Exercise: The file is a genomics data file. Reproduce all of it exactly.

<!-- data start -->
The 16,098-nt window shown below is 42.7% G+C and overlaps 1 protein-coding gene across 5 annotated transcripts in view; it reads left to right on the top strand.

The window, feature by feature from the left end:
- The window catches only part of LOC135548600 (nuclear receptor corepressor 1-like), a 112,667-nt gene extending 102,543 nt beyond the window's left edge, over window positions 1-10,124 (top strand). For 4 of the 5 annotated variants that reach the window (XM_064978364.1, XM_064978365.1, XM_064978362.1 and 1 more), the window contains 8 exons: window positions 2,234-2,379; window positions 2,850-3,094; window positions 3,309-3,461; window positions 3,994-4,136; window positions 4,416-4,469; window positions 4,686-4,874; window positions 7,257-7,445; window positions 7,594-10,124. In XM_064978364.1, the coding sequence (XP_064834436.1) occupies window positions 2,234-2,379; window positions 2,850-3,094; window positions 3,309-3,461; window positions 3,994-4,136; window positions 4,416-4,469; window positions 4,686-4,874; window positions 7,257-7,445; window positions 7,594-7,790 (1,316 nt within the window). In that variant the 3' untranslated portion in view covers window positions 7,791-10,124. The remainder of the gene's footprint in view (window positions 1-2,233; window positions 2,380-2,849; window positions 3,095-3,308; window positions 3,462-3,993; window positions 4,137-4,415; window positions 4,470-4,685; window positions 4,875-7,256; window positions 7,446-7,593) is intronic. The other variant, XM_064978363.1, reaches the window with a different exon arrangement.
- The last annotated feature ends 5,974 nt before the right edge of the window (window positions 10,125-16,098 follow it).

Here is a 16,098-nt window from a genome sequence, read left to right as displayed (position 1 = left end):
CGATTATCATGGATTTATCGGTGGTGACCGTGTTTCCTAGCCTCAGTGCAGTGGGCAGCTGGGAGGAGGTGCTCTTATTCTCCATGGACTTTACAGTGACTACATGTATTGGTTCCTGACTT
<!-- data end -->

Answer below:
The 16,098-nt window shown below is 42.7% G+C and overlaps 1 protein-coding gene across 5 annotated transcripts in view; it reads left to right on the top strand.

The window, feature by feature from the left end:
- The window catches only part of LOC135548600 (nuclear receptor corepressor 1-like), a 112,667-nt gene extending 102,543 nt beyond the window's left edge, over window positions 1-10,124 (top strand). For 4 of the 5 annotated variants that reach the window (XM_064978364.1, XM_064978365.1, XM_064978362.1 and 1 more), the window contains 8 exons: window positions 2,234-2,379; window positions 2,850-3,094; window positions 3,309-3,461; window positions 3,994-4,136; window positions 4,416-4,469; window positions 4,686-4,874; window positions 7,257-7,445; window positions 7,594-10,124. In XM_064978364.1, the coding sequence (XP_064834436.1) occupies window positions 2,234-2,379; window positions 2,850-3,094; window positions 3,309-3,461; window positions 3,994-4,136; window positions 4,416-4,469; window positions 4,686-4,874; window positions 7,257-7,445; window positions 7,594-7,790 (1,316 nt within the window). In that variant the 3' untranslated portion in view covers window positions 7,791-10,124. The remainder of the gene's footprint in view (window positions 1-2,233; window positions 2,380-2,849; window positions 3,095-3,308; window positions 3,462-3,993; window positions 4,137-4,415; window positions 4,470-4,685; window positions 4,875-7,256; window positions 7,446-7,593) is intronic. The other variant, XM_064978363.1, reaches the window with a different exon arrangement.
- The last annotated feature ends 5,974 nt before the right edge of the window (window positions 10,125-16,098 follow it).

Here is a 16,098-nt window from a genome sequence, read left to right as displayed (position 1 = left end):
CGATTATCATGGATTTATCGGTGGTGACCGTGTTTCCTAGCCTCAGTGCAGTGGGCAGCTGGGAGGAGGTGCTCTTATTCTCCATGGACTTTACAGTGACTACATGTATTGGTTCCTGACTT